Set goals with them and even come up with rewards for achievements made. Remember, recovery is a continuous process, and it continues beyond treatment.
Knowing both treatment and aftercare programs will help you prepare for the process, especially in case of relapses. As an affected person, you may also need to get some form of support, such as family therapy.
Addiction therapists, physicians, and counselors can provide effective detox and treatment. They can also help your loved one manage unpleasant withdrawal symptoms.
You can enroll your loved one in an inpatient or outpatient program. Your choice can depend on the extent of addiction and the availability of resources.
Outpatient programs allow them to attend treatment while continuing their daily lives. However, inpatient or long-term recovery programs require them to stay in an alcohol-free facility during treatment.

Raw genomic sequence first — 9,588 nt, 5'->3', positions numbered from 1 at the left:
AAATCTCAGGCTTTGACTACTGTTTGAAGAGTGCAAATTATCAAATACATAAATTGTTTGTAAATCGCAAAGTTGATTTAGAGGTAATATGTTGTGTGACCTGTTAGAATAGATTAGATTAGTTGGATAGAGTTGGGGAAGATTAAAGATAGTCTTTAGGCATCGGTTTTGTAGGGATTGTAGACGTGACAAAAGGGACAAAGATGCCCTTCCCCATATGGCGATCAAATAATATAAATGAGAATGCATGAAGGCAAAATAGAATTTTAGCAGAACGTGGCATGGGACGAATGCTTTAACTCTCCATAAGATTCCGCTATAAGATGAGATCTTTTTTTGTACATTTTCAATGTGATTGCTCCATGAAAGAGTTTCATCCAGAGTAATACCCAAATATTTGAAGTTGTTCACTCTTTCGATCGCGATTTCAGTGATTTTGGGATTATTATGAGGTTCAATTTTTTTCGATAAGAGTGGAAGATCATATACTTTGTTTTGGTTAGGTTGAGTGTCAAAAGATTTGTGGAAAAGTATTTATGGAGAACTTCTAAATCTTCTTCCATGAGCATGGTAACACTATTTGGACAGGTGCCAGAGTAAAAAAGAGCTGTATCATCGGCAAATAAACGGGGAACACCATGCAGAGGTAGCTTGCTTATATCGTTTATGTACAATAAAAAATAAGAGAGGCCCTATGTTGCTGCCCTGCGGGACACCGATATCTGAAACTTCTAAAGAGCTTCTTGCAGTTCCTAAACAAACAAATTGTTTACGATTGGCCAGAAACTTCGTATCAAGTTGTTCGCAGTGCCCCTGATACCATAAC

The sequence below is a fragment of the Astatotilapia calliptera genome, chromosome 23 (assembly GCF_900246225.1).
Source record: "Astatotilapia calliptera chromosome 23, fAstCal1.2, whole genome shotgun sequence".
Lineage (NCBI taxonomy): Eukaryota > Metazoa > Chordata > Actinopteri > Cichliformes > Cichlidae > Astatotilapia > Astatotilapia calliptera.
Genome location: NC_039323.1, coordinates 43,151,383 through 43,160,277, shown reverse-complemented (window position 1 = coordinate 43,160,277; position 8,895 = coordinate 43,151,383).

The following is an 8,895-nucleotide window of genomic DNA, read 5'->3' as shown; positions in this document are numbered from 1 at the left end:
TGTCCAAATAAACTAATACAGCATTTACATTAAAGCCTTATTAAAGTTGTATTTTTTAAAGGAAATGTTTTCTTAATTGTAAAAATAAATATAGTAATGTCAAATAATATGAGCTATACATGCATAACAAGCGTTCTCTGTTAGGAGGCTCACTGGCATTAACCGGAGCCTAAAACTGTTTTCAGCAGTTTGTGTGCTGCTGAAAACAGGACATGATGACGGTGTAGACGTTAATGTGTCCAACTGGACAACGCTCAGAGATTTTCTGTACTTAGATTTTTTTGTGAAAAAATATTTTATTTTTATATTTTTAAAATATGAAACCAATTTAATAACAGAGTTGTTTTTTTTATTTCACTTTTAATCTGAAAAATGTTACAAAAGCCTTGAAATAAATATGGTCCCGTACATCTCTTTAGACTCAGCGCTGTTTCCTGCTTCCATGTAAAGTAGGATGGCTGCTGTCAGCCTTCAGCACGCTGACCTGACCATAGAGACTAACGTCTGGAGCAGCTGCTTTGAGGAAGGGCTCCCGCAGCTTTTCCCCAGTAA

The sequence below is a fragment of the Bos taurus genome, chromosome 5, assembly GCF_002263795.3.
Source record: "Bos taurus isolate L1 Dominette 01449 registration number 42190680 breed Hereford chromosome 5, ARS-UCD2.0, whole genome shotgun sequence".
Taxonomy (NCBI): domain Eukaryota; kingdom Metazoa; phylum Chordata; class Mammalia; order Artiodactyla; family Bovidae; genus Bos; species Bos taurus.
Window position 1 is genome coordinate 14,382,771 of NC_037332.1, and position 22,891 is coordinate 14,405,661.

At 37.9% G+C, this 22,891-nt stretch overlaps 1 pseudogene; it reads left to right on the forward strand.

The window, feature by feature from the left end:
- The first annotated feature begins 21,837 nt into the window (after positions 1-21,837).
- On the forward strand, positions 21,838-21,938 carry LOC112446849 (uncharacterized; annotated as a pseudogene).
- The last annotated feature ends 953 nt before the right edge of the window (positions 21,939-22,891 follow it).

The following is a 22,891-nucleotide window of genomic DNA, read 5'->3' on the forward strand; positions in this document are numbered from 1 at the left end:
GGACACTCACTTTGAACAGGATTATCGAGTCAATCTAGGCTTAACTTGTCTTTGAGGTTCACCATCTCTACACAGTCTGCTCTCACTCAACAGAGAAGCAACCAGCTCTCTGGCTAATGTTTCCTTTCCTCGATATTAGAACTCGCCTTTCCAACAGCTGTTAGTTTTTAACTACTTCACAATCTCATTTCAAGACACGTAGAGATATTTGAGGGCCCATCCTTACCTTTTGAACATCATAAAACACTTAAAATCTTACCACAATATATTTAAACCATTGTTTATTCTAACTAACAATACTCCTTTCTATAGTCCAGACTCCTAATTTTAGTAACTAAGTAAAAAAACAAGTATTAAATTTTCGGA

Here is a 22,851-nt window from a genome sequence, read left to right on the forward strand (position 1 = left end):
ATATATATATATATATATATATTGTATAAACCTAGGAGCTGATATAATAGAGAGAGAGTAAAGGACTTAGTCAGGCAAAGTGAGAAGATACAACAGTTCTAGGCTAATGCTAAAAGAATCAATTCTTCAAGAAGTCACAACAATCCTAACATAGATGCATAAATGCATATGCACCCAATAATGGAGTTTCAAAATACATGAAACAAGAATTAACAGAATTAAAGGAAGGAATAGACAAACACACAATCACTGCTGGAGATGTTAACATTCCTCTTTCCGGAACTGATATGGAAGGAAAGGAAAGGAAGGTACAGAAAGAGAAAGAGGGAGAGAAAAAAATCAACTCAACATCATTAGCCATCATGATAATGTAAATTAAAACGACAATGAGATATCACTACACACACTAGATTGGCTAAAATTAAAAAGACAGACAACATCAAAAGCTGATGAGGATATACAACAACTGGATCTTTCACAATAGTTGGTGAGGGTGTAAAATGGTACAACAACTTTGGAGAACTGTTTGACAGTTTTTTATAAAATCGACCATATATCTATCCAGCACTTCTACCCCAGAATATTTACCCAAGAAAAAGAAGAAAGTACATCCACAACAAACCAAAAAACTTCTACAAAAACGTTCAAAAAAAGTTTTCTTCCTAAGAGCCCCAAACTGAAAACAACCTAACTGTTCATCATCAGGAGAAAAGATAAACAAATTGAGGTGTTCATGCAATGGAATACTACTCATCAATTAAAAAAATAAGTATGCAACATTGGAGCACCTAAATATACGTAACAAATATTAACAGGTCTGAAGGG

Alcoholism is a disease that can ruin relationships. It can affect everyone around the addicted person and cause significant damage.
Children are the most affected when a family member has a drinking problem. If alcoholism leads to divorce, children get frustrated by the separation. They may even become alcoholics themselves when they grow older.4
Friends may drink together for social reasons. However, alcohol dependence can ruin great friendships if the alcoholic proves to be a burden, nuisance, or embarrassment.
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If you’re wondering if alcoholism can be treated, the answer is yes. People with AUD can benefit from some treatments and therapies available in alcohol rehab centers across the U.S.
Available treatment options for alcoholism include:
Caring for someone with an alcohol problem may be difficult. Consider seeking support from other people, such as friends or family.You can join a support group like Al-Anon and Alateen as a family member.5 These are groups focused on helping family members and young people living with an alcoholic.